“Tess wished to abridge her visit as much as possible; but the young man was pressing, and she consented to accompany him. He conducted her about the lawns, and flower-beds, and conservatories; and thence to the fruit-garden and greenhouses, where he asked her if she liked strawberries.
D’Urberville began gathering specimens of the fruit for her, handing them back to her as he stooped; and, presently, selecting a specially fine product of the “British Queen” variety, he stood up and held it by the stem to her mouth.
“No--no!” she said quickly, putting her fingers between his hand and her lips. “I would rather take it in my own hand.”
“Nonsense!” he insisted; and in a slight distress she parted her lips and took it in.”
Reader, I think you can guess what happens. And yes, that’s exactly how Thomas Hardy jotted down his big seduction scene. It hasn’t been sexed up or tampered with – this is Tess of the d’Urbervilles the 1891 version.
It’s packed full of sin and temptation but if you thought Tess was a master class in metaphor then think again. It no longer hits the spot, apparently. In the wake of the hugely successful pot-boiler Fifty Shades of Grey, it seems readers want sex, without the strings.
This week publishing company Total-E-Bound announced it was jumping on the bonking bandwagon. Hoping to cash in on the country’s new-found appetite for “mummy porn”, it has had its wicked way with the Higher English reading list.
It’s a who’s who of 19th- century favourites, from Pride and Prejudice to Jane Eyre. Other titles to be published under the Clandestine Classics collection include Jane Austen’s Northanger Abbey, Emily Brönte’s Wuthering Heights and Sir Arthur Conan Doyle’s A Study in Scarlet.
Fans of the Brönte sisters may not be pleased. Jane has been transformed into a Victorian siren and has “explosive sex with Mr Rochester” in the new erotic edition, while Cathy, the heroine of Wuthering Heights, “enjoys bondage sessions” with Heathcliff.
Holmes and Watson are also more than just friends in their new e-book.
The company claims it isn’t rewriting the classics, just adding the “missing” scenes for readers to enjoy. It argues that there’s a lot of underlying sexual tension in the stories already – it’s just teasing it out. Really?
In literary terms it must be the equivalent of strapping on a pair of plastic breasts. It’s cheap and tacky and makes me rather angry. Imagine if you picked up a copy of a reworked Tess and thought it was the real thing? (I’m guessing the cover might be less bucolic than the Penguin Classic but you might be in a hurry). If Hardy is added to the list, this is the kind of thing you can expect:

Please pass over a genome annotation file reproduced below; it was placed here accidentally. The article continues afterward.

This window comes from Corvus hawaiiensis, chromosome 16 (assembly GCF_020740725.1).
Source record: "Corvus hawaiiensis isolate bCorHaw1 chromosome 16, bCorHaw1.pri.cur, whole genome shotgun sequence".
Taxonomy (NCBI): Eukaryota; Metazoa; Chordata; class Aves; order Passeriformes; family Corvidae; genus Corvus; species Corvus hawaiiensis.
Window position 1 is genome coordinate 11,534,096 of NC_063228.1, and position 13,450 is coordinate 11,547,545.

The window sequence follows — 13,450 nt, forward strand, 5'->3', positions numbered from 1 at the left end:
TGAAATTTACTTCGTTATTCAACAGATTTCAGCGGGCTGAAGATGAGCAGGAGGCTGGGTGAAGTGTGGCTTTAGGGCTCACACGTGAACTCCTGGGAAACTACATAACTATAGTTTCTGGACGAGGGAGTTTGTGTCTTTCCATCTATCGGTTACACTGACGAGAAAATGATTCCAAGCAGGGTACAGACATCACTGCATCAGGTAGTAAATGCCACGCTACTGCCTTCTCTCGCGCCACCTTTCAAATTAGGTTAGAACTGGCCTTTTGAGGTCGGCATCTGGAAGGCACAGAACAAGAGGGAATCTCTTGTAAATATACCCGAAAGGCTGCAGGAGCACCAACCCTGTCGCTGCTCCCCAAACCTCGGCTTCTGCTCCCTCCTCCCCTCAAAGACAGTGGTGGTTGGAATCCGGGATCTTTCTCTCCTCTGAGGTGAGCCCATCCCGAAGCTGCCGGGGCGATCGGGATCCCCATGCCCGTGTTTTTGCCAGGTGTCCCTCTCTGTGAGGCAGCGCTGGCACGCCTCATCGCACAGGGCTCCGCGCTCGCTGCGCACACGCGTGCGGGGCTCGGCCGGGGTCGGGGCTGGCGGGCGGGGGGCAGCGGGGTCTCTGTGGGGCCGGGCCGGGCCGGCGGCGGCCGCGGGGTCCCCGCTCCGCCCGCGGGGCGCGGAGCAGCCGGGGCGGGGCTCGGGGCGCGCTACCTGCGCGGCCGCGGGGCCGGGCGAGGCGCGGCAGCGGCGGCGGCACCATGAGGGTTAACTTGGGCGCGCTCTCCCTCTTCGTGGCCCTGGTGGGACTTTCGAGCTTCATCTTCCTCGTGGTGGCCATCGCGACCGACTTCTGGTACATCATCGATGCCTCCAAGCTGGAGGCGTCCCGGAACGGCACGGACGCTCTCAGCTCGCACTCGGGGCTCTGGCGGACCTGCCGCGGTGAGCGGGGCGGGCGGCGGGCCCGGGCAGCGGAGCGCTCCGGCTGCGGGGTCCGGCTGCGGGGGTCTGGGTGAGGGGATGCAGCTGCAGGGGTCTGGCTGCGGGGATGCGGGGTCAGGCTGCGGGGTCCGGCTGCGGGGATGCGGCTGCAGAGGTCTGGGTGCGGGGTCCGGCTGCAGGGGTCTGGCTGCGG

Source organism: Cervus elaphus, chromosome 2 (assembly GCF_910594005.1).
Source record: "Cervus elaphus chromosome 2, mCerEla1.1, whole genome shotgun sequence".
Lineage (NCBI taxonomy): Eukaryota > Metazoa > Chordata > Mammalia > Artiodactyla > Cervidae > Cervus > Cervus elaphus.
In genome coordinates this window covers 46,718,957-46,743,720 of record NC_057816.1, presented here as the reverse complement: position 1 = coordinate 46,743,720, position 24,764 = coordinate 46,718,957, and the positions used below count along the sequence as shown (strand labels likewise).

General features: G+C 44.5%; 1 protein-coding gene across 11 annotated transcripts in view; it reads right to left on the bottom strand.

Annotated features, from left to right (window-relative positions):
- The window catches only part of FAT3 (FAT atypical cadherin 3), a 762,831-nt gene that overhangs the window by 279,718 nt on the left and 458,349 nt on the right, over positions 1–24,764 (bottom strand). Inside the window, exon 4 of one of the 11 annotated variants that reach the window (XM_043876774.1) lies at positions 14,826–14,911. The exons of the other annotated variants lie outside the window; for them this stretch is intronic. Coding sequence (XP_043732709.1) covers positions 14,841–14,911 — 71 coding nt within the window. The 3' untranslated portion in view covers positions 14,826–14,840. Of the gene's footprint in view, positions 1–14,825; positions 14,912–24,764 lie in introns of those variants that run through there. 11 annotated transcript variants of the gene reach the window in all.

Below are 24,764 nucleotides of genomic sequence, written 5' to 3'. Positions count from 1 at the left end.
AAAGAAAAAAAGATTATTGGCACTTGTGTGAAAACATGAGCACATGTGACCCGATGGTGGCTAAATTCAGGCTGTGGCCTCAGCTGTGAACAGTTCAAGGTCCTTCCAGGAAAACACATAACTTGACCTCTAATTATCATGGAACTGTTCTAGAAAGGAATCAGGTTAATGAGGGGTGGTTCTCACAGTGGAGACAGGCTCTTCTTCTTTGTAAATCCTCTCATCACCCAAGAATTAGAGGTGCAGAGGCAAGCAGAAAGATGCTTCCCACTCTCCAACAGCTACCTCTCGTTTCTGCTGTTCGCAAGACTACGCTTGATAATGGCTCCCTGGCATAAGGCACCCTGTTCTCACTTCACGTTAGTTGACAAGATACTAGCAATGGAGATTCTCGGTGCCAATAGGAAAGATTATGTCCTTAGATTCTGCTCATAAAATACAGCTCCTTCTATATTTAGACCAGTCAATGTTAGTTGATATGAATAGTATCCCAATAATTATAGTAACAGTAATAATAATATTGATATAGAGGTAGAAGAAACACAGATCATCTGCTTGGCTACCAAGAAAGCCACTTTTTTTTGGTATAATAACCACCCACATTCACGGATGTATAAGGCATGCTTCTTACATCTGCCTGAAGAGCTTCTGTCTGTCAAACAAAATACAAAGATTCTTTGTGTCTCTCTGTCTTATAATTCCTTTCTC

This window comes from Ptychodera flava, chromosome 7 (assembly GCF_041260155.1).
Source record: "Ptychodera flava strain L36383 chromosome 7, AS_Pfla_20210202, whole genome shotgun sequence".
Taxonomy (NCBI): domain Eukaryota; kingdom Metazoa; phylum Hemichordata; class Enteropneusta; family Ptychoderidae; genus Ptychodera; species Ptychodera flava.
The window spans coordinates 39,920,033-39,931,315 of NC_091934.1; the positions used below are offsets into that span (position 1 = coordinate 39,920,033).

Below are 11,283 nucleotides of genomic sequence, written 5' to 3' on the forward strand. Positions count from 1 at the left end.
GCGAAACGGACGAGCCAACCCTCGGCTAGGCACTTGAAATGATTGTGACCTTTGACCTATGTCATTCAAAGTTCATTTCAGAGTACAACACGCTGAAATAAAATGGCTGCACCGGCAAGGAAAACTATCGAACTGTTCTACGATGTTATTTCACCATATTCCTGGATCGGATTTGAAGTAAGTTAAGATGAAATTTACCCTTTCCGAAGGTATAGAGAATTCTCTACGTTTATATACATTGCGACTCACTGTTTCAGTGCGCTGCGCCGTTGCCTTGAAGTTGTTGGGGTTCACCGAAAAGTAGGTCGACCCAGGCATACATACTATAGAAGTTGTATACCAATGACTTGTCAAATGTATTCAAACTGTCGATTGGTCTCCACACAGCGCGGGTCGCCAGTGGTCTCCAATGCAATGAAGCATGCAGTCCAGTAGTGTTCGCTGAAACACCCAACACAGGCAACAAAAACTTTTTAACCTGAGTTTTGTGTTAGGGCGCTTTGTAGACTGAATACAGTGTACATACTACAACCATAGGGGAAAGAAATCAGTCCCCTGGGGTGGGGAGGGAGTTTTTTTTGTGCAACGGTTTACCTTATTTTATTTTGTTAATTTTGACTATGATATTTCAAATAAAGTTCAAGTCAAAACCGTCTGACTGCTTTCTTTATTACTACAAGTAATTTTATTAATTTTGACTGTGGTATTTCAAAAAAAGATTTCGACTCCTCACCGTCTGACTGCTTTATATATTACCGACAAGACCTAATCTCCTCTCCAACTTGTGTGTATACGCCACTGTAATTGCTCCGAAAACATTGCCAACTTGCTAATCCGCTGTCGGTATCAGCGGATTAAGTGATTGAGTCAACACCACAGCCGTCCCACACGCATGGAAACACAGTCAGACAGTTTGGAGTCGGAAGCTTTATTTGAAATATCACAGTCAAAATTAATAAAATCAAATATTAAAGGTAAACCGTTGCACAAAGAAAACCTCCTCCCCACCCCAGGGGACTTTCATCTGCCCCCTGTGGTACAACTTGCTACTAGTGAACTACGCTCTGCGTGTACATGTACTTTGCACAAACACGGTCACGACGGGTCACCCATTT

“Alec suddenly produced a pair of pink fluffy handcuffs. It was time for Tess to be a woman; more sinful, than sinned against. Alec twirled his moustache. His black eyes gleamed as he crushed his body against hers and into the glistening strawberries.”
It’s not much of a stretch from Fifty Shades of Grey is it? Alec d’Urberville even has his own riding crop.
So, will a whole new generation of readers gravitate, or should that be salivate, towards the classics? It certainly looks as though there’s a market for this kind of tarting-up – and if the figures swimming around E L James and her book are true, you can see where they’re coming from.
Fifty Shades of Grey is the fastest selling book of the year and has made James an estimated £6.5 million in book sales and film rights. I seem to recall that Dan Brown made a lot of money too.
Now the only book chart the Da Vinci Code tops is the one in Oxfam. A similar fate may well await the rather less saintly Fifty Shades of Grey but at least it’s something new – unlike the wave of butchered classics headed our way.
That’s what’s so annoying. When they say they’re “breathing new life” into these books what they mean is they’re squeezing more money out of them because they can. It’s cynical and sexist and somehow reduces 19th-century literary heroines into 21st-century blow-up dolls.
Time to turn the page, I think.
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